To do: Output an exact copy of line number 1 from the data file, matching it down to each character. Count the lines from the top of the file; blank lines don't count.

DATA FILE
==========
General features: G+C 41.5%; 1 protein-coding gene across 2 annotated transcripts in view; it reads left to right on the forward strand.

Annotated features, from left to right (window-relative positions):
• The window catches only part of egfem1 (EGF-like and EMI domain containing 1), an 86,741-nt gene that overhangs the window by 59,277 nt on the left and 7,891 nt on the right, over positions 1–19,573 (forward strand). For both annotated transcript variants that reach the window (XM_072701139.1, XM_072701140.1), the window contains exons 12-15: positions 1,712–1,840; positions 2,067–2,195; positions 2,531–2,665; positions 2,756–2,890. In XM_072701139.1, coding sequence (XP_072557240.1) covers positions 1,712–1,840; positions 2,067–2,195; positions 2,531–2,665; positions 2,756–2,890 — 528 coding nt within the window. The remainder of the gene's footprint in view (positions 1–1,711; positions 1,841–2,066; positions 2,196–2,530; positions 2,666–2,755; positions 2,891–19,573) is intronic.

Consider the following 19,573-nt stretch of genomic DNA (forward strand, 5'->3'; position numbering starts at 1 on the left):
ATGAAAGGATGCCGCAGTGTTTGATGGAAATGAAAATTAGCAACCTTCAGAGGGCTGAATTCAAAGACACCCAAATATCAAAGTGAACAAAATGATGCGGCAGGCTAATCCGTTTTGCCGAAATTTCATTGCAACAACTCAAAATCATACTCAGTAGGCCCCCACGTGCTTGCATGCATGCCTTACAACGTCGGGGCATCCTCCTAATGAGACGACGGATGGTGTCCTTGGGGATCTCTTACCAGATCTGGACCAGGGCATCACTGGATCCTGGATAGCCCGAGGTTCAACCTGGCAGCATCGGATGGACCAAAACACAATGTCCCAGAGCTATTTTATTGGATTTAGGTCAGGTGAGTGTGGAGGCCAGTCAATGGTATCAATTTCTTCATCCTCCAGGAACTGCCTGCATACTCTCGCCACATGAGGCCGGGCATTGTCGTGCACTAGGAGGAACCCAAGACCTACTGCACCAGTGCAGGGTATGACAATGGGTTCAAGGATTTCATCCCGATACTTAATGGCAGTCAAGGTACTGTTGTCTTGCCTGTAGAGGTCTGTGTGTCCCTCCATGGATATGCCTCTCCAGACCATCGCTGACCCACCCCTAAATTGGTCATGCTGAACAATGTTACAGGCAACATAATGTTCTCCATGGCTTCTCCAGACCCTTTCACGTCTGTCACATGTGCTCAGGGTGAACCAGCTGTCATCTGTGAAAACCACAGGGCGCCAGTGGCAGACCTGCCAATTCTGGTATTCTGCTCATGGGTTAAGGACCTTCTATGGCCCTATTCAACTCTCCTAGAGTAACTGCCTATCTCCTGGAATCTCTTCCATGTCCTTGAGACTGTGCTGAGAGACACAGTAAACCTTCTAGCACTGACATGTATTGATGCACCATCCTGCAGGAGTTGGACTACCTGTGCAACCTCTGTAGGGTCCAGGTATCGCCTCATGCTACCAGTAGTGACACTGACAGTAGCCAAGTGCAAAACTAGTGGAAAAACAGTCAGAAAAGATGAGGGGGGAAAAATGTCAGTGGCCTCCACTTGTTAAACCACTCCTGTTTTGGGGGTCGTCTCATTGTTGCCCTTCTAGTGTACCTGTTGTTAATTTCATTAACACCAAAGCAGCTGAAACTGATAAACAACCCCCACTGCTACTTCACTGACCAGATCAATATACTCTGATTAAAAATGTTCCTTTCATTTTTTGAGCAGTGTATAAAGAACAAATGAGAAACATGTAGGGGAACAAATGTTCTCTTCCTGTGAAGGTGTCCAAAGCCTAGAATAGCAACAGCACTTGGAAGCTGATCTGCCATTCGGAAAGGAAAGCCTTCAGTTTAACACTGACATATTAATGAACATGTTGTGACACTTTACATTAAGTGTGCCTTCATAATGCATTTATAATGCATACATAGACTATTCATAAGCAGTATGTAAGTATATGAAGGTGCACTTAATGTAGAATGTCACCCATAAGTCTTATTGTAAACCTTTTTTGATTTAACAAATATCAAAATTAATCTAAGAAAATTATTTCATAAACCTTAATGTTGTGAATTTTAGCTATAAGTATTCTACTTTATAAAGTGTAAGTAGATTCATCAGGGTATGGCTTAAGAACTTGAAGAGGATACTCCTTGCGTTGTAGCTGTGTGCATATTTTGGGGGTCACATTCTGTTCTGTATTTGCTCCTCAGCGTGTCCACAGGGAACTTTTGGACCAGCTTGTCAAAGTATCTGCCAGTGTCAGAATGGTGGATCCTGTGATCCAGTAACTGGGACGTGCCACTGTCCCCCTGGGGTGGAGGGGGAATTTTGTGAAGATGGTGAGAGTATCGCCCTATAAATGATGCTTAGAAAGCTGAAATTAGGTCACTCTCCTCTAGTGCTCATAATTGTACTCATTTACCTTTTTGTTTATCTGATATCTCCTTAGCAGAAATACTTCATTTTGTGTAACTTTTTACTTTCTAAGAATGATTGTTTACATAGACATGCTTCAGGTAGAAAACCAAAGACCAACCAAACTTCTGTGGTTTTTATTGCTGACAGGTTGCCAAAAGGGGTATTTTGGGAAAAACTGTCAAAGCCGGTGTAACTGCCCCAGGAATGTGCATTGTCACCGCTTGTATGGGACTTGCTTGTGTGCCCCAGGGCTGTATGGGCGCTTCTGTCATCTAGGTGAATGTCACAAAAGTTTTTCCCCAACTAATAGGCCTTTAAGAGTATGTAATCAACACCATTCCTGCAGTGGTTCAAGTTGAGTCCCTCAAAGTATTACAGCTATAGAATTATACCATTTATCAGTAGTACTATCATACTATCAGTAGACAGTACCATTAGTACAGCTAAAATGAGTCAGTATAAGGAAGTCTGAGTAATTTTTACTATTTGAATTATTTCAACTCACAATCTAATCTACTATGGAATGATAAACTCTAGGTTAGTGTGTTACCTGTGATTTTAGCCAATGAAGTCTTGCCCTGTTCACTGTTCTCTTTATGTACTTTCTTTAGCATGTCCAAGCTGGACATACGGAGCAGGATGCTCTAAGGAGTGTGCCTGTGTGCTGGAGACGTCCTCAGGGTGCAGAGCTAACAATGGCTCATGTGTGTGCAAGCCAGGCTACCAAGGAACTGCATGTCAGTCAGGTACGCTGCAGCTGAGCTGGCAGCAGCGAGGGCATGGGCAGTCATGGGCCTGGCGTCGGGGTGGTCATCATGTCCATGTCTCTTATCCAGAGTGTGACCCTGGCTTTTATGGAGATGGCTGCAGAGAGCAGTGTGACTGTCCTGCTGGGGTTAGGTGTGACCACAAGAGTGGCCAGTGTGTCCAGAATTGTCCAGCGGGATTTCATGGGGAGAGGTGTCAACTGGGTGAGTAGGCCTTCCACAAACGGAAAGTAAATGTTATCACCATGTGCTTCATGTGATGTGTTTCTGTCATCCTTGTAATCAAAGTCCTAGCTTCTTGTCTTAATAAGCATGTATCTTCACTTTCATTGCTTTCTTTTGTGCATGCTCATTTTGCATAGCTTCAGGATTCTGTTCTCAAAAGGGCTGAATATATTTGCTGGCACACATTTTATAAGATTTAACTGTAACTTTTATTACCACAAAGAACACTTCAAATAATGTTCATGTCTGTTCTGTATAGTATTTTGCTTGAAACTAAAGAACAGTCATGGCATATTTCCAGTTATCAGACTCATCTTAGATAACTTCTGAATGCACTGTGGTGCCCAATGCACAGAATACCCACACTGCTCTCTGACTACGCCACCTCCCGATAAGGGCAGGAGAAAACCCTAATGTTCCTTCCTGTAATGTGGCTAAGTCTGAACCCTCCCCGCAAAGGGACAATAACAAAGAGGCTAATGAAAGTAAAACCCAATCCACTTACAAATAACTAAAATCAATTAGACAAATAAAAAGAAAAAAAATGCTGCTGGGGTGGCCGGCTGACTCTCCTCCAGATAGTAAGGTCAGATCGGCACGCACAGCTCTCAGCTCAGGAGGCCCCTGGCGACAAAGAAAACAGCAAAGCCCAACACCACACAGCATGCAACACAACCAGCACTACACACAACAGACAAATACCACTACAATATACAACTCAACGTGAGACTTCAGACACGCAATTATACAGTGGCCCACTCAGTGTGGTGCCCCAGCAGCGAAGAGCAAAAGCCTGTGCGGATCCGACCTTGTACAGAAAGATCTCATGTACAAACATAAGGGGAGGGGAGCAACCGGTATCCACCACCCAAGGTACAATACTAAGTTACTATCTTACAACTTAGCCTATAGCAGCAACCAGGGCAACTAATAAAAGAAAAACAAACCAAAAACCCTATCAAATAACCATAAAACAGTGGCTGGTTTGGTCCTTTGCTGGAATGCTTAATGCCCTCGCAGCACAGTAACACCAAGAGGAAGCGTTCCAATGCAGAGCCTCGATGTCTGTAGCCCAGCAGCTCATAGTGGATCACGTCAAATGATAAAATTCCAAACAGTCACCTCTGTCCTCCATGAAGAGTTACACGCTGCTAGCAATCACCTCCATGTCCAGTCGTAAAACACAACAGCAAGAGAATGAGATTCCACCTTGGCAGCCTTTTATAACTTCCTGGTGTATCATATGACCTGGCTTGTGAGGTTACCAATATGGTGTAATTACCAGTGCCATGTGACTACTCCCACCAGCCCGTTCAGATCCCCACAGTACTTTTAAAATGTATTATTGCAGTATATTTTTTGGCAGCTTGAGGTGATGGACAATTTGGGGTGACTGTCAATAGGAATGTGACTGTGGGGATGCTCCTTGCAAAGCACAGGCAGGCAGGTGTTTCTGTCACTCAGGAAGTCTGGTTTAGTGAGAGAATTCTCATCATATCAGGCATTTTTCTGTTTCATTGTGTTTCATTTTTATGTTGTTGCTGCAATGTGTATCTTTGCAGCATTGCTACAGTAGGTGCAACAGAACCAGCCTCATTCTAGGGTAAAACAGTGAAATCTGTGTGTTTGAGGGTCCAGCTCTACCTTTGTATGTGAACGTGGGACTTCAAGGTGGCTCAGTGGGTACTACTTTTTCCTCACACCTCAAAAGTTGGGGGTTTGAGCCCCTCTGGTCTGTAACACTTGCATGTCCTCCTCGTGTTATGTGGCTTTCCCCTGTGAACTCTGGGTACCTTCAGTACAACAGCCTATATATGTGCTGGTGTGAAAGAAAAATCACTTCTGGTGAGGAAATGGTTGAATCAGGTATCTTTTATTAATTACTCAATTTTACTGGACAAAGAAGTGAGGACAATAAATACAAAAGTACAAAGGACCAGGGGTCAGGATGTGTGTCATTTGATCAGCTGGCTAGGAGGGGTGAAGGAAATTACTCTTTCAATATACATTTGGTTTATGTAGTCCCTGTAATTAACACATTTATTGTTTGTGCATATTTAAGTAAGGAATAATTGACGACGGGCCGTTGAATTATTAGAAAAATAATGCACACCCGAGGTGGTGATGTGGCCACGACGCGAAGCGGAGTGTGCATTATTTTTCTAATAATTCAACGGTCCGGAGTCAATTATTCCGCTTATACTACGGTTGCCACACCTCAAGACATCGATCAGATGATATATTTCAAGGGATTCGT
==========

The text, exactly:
General features: G+C 41.5%; 1 protein-coding gene across 2 annotated transcripts in view; it reads left to right on the forward strand.